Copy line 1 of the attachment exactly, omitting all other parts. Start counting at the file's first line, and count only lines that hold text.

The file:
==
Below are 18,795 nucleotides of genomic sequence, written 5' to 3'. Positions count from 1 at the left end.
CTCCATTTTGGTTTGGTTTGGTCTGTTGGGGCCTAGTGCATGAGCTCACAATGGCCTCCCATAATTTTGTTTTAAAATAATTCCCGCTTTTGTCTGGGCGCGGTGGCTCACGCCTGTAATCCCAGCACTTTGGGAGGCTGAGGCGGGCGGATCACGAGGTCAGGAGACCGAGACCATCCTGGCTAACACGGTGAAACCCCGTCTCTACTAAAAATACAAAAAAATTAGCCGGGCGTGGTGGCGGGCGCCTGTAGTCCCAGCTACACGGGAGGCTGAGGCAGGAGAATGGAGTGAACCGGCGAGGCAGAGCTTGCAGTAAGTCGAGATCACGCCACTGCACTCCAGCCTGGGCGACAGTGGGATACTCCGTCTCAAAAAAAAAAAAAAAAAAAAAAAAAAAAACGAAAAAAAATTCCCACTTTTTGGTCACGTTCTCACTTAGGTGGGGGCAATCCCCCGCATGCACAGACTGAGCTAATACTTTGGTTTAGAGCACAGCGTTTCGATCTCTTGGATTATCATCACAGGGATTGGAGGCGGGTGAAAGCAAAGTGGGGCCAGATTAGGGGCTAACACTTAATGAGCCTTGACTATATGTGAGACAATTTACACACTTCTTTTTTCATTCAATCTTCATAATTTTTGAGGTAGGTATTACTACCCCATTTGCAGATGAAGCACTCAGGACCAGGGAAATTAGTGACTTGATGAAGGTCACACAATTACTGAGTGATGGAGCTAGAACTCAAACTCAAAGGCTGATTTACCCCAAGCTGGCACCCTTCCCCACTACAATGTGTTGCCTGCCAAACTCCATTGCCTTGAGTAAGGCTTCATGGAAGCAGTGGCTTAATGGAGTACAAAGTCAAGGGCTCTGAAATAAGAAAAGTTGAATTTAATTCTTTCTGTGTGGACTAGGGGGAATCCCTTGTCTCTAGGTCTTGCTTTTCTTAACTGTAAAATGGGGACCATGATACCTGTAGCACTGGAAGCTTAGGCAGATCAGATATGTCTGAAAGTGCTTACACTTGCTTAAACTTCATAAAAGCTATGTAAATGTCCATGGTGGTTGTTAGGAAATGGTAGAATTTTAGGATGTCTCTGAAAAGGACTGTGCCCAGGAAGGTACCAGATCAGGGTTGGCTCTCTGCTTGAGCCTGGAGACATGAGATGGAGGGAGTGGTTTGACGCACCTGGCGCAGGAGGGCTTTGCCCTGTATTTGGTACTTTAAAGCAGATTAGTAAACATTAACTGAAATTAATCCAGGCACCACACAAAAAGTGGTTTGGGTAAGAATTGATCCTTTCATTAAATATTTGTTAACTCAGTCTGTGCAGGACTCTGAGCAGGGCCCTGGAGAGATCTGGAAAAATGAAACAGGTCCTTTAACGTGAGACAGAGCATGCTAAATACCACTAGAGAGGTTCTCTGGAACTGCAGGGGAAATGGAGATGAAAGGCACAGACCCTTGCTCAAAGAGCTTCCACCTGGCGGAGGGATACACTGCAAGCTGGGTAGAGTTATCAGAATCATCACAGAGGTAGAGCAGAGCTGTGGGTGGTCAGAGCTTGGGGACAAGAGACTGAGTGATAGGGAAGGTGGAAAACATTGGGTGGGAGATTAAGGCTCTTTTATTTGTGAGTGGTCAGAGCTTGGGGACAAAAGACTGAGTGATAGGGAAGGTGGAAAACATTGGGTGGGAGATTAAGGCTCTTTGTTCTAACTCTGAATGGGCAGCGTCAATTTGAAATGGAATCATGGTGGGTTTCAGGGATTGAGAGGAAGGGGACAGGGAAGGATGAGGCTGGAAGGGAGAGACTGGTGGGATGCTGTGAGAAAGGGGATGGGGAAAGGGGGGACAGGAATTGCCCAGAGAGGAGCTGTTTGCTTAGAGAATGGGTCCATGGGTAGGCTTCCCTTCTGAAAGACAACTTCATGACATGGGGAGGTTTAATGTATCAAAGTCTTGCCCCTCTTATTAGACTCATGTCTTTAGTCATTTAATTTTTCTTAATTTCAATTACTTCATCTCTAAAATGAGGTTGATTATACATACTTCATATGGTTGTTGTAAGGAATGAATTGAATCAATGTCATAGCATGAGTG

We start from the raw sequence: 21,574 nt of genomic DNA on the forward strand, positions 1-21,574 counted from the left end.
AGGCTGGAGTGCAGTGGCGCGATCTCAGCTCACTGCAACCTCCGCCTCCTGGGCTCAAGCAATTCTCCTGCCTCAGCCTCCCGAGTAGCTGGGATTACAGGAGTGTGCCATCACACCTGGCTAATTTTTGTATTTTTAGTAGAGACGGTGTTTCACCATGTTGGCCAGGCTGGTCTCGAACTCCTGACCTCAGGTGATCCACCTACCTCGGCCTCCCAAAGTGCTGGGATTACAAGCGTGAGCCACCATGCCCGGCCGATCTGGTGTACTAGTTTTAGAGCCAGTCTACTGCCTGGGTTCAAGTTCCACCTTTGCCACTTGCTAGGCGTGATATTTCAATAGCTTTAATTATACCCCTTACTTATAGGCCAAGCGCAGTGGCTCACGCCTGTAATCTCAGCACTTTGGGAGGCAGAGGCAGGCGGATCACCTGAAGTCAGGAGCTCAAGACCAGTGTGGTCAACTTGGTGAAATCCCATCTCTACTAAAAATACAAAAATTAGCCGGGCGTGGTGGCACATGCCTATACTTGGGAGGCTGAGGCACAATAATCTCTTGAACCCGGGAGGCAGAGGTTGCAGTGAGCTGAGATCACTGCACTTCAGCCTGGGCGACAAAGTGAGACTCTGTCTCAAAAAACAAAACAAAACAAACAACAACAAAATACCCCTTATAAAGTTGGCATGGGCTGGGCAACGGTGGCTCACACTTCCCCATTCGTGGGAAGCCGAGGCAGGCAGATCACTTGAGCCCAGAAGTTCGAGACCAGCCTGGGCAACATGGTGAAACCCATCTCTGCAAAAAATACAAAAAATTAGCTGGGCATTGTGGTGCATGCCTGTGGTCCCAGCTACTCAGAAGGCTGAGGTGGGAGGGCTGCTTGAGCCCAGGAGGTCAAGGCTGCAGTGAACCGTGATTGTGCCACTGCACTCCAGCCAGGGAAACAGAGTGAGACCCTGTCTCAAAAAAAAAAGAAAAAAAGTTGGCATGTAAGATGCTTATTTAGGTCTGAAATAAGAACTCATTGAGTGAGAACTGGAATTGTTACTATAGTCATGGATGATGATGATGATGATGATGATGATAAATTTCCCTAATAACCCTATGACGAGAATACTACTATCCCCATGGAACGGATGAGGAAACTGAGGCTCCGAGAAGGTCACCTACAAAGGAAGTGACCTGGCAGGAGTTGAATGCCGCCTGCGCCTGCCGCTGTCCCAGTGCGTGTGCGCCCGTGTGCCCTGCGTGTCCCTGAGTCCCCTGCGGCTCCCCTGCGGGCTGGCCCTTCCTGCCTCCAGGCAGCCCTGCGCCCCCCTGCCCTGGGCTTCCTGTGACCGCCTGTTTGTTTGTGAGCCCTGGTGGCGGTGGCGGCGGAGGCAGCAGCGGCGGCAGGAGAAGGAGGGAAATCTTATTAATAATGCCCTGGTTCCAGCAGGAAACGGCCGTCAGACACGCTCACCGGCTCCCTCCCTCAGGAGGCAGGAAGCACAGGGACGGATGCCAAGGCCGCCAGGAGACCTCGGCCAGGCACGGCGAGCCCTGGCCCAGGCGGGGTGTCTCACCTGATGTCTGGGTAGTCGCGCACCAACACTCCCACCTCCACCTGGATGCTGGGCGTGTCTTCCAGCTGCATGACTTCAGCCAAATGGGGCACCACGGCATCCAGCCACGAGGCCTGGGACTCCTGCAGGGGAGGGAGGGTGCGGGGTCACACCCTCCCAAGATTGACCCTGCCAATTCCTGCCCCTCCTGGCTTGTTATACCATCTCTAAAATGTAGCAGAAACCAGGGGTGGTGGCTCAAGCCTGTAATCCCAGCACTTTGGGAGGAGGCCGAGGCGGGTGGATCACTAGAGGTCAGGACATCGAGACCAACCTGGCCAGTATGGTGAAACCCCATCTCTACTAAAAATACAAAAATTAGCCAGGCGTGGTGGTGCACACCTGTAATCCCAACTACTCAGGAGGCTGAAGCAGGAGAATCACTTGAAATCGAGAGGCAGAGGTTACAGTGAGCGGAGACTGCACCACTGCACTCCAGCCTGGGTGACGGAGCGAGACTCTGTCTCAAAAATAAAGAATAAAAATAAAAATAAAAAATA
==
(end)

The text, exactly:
Below are 18,795 nucleotides of genomic sequence, written 5' to 3'. Positions count from 1 at the left end.